Green Shirt Studio

Why It’s Important for Actors to Embrace the Uncomfortable


When I went to see a play a few weeks ago that was a beautiful and heartfelt piece of writing, I became deeply frustrated with some of the actors in the production. I watched as very well-respected actors, in beautiful costumes on a lavish set, talked at each other and not much else. They said the lines, at a good pace and with practiced articulation, but there was something absent.

Across the theater from me, I noticed other audience members shifting in their seats, and thumbing through their programs, clearly bored by the proceedings. A few began to nod off. On the surface, all the pieces of a great show were in place, but it all just felt thin.

As I continued to watch, growing increasingly restless, the heart of the problem became clear: The actors had no personal investment in any of it. Nothing meant anything to anyone. It was as if they were going through the motions without actually being present to any of it. It was as if they were comfortably asleep.

We are culturally obsessed with comfort. I mean, how many commercials for mattresses have you seen or heard this week? Chances are, if you spend any time at all consuming media, the answer is “more than a few.” They are everywhere. Billboards of beautiful people sleeping with satisfied smiles on their faces dot the landscape. Preoccupied with what level firmness will give us the best night’s sleep or which coat lining will keep us warmest as we wait for the train, we go about our days seeking relief from the discomforts of this life. This culture teaches us that searching for ergonomic chairs and adequately arch-supportive shoes might lead us to happiness. And we learn that those things that make us feel anything other than comfort are a barrier between us and our happiness. So we learn to value things that are easy and convenient. We learn to value detachment. And we fall asleep.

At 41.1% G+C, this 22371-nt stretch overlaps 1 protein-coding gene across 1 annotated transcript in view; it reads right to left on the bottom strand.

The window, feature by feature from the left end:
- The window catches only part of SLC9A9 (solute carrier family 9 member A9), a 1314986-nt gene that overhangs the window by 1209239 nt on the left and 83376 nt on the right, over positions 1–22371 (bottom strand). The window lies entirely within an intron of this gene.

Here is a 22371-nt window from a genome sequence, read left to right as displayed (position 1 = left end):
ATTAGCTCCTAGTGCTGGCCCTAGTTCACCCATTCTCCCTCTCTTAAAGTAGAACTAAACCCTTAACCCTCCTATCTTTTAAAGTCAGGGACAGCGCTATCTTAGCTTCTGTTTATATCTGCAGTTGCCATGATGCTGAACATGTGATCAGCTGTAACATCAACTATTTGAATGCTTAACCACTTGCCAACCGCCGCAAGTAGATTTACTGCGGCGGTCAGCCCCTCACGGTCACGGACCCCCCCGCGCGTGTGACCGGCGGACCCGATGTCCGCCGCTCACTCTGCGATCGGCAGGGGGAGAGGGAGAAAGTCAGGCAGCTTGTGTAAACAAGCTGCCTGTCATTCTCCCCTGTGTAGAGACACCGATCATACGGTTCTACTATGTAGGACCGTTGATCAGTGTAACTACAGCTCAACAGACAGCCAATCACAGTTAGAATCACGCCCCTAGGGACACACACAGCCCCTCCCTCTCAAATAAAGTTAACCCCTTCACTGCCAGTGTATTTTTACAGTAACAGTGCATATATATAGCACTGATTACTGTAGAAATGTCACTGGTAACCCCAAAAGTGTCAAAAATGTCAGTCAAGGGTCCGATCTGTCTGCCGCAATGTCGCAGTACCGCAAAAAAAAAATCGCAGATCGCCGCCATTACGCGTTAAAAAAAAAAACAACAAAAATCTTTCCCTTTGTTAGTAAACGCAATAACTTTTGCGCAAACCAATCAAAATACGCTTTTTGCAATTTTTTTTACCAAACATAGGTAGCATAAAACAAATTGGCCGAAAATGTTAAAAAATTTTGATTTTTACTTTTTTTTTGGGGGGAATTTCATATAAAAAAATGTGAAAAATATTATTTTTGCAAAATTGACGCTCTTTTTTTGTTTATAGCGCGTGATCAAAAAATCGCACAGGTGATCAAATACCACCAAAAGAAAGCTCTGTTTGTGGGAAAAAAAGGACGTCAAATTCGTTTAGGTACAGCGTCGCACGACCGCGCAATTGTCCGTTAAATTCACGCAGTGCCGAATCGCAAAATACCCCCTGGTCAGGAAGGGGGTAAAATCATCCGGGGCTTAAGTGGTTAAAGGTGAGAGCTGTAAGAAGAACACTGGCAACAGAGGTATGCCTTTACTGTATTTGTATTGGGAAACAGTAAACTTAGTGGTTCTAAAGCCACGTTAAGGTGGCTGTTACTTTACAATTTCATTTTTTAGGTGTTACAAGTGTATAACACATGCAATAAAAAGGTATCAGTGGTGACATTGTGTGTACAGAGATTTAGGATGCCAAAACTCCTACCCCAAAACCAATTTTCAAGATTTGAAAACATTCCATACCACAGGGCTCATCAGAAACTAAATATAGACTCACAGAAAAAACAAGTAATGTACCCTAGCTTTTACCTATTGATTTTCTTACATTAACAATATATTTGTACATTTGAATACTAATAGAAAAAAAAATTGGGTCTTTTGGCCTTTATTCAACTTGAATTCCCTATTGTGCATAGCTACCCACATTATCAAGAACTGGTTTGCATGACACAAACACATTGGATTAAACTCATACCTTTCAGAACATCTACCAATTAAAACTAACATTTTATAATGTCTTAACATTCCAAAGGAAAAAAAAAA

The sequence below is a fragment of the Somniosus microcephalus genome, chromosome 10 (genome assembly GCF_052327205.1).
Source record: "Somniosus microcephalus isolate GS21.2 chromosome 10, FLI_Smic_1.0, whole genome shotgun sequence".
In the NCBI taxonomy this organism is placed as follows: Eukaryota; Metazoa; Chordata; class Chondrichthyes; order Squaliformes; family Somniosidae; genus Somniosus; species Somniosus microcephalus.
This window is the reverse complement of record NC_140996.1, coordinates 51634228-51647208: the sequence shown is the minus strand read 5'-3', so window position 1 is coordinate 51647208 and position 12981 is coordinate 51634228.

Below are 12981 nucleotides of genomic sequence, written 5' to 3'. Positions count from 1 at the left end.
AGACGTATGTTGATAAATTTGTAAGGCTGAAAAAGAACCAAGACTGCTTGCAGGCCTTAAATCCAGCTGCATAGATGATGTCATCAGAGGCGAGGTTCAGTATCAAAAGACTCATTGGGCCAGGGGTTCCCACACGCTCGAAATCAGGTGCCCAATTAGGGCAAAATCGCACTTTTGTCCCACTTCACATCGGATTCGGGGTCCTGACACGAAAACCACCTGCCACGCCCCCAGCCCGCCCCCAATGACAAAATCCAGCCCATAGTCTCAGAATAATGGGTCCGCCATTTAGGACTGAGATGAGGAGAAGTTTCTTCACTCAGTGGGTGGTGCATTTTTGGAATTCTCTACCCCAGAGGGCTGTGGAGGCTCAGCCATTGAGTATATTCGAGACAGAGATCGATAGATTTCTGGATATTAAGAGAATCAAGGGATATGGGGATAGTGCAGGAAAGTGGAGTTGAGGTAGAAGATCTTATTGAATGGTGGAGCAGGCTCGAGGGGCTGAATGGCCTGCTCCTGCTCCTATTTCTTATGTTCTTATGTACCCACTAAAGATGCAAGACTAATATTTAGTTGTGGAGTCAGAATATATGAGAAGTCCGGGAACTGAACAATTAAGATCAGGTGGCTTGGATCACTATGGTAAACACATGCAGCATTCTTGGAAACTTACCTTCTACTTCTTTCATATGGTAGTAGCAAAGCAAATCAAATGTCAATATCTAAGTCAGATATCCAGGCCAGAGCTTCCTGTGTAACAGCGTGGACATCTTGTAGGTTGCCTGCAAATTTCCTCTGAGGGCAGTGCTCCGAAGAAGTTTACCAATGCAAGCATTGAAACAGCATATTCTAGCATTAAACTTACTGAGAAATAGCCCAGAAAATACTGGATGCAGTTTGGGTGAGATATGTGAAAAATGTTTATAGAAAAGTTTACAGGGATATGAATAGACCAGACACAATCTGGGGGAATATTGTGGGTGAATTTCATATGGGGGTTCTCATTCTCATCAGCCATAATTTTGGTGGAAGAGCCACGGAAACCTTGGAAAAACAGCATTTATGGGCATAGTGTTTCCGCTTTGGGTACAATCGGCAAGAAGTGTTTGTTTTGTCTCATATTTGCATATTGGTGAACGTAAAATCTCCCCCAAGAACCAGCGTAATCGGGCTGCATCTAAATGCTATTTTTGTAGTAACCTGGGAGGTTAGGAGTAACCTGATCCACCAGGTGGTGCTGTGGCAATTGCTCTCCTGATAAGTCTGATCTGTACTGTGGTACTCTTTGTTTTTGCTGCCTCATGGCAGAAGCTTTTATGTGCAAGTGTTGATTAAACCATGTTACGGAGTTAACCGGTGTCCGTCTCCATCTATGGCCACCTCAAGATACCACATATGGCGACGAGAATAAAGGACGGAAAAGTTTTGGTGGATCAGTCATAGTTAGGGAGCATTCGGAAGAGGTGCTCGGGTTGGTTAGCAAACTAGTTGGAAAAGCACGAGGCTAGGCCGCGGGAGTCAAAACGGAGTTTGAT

But we actors cannot be asleep, not if our work is to be any good. We must reject the notion that the things that make us uncomfortable are problems to be eliminated, and we must, right now, stop confusing our being comfortable with our being happy. The things that actually have lasting meaning in our lives are not easy and they aren’t convenient.

In classes I work with my students to find the courage to do and feel the big, difficult things that scripts demand of them. These students are sometimes hesitant to work in ways that require them to put their personal comfort on the line. Some would prefer to pretend rather than actually experience. Some confide in me that they are worried that going to uncomfortable places in their acting will harm them psychologically. Obviously, we must work in a way that is healthy and doesn’t harm us or anyone else. That should go without saying. But also have to find ways to truthfully embody characters who are going through unbelievably uncomfortable things. The good news is we can do both.

We can be healthy in our lives and also go to uncomfortable places in our work because, in spite of whatever messages we get to the contrary, comfort is not the same thing as happiness. In fact, our obsession with staying comfortable is an impediment to true happiness. Because happiness doesn’t come from our level of ease, it comes from living a life of meaning. True joy does not come to us in the form of comfort, it comes to us when we risk connecting ourselves to the world. It comes when we let the world actually mean something to us, when we dare to love. It comes when we choose to care enough about something to fight for it. And yes, sometimes when we care, we get hurt. Sometimes when we love someone, they leave us. Our dreams sometimes stay just dreams no matter how hard we work to make them real. And our lives are richer for having put ourselves on the line. The ways in which we let ourselves be open to and affected by the things in our lives that matter define us as human beings. When we actors, connected and vital, bold and vulnerable, risk devoting our whole selves to the work we do, comfort be damned, the rooms we play in become temples. The rooms we work in become places where, together, we all grow more awake.